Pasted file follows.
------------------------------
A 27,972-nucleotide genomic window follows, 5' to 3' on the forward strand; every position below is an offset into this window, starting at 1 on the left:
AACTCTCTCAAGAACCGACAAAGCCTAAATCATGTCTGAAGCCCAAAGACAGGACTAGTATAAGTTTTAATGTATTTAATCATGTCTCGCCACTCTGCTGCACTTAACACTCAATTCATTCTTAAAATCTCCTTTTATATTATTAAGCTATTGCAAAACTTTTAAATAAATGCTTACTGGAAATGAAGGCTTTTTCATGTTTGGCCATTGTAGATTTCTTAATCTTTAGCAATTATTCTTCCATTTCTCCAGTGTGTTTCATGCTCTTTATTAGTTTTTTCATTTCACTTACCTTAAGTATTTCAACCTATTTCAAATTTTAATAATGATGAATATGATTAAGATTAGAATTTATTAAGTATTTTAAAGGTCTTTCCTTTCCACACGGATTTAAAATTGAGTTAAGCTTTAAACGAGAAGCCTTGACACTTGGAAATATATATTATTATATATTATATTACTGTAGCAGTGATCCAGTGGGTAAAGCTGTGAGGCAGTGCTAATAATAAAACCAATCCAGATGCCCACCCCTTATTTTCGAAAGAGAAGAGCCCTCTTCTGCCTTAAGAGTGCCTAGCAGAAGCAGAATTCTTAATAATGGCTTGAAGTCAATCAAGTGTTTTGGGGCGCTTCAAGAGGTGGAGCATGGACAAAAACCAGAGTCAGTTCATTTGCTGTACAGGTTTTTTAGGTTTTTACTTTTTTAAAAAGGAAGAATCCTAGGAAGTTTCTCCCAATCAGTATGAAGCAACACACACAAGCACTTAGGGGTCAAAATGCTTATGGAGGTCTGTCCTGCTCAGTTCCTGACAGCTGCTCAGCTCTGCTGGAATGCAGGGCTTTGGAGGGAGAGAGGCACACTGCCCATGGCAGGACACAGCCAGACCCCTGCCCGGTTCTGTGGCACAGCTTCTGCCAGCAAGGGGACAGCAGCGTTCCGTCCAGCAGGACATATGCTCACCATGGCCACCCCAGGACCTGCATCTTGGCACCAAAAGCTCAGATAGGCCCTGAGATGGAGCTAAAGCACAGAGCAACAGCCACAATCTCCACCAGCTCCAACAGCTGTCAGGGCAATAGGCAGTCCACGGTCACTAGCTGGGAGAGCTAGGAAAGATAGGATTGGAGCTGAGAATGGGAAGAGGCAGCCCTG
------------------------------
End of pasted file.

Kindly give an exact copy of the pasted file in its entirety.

A 27,972-nucleotide genomic window follows, 5' to 3' on the forward strand; every position below is an offset into this window, starting at 1 on the left:
AACTCTCTCAAGAACCGACAAAGCCTAAATCATGTCTGAAGCCCAAAGACAGGACTAGTATAAGTTTTAATGTATTTAATCATGTCTCGCCACTCTGCTGCACTTAACACTCAATTCATTCTTAAAATCTCCTTTTATATTATTAAGCTATTGCAAAACTTTTAAATAAATGCTTACTGGAAATGAAGGCTTTTTCATGTTTGGCCATTGTAGATTTCTTAATCTTTAGCAATTATTCTTCCATTTCTCCAGTGTGTTTCATGCTCTTTATTAGTTTTTTCATTTCACTTACCTTAAGTATTTCAACCTATTTCAAATTTTAATAATGATGAATATGATTAAGATTAGAATTTATTAAGTATTTTAAAGGTCTTTCCTTTCCACACGGATTTAAAATTGAGTTAAGCTTTAAACGAGAAGCCTTGACACTTGGAAATATATATTATTATATATTATATTACTGTAGCAGTGATCCAGTGGGTAAAGCTGTGAGGCAGTGCTAATAATAAAACCAATCCAGATGCCCACCCCTTATTTTCGAAAGAGAAGAGCCCTCTTCTGCCTTAAGAGTGCCTAGCAGAAGCAGAATTCTTAATAATGGCTTGAAGTCAATCAAGTGTTTTGGGGCGCTTCAAGAGGTGGAGCATGGACAAAAACCAGAGTCAGTTCATTTGCTGTACAGGTTTTTTAGGTTTTTACTTTTTTAAAAAGGAAGAATCCTAGGAAGTTTCTCCCAATCAGTATGAAGCAACACACACAAGCACTTAGGGGTCAAAATGCTTATGGAGGTCTGTCCTGCTCAGTTCCTGACAGCTGCTCAGCTCTGCTGGAATGCAGGGCTTTGGAGGGAGAGAGGCACACTGCCCATGGCAGGACACAGCCAGACCCCTGCCCGGTTCTGTGGCACAGCTTCTGCCAGCAAGGGGACAGCAGCGTTCCGTCCAGCAGGACATATGCTCACCATGGCCACCCCAGGACCTGCATCTTGGCACCAAAAGCTCAGATAGGCCCTGAGATGGAGCTAAAGCACAGAGCAACAGCCACAATCTCCACCAGCTCCAACAGCTGTCAGGGCAATAGGCAGTCCACGGTCACTAGCTGGGAGAGCTAGGAAAGATAGGATTGGAGCTGAGAATGGGAAGAGGCAGCCCTG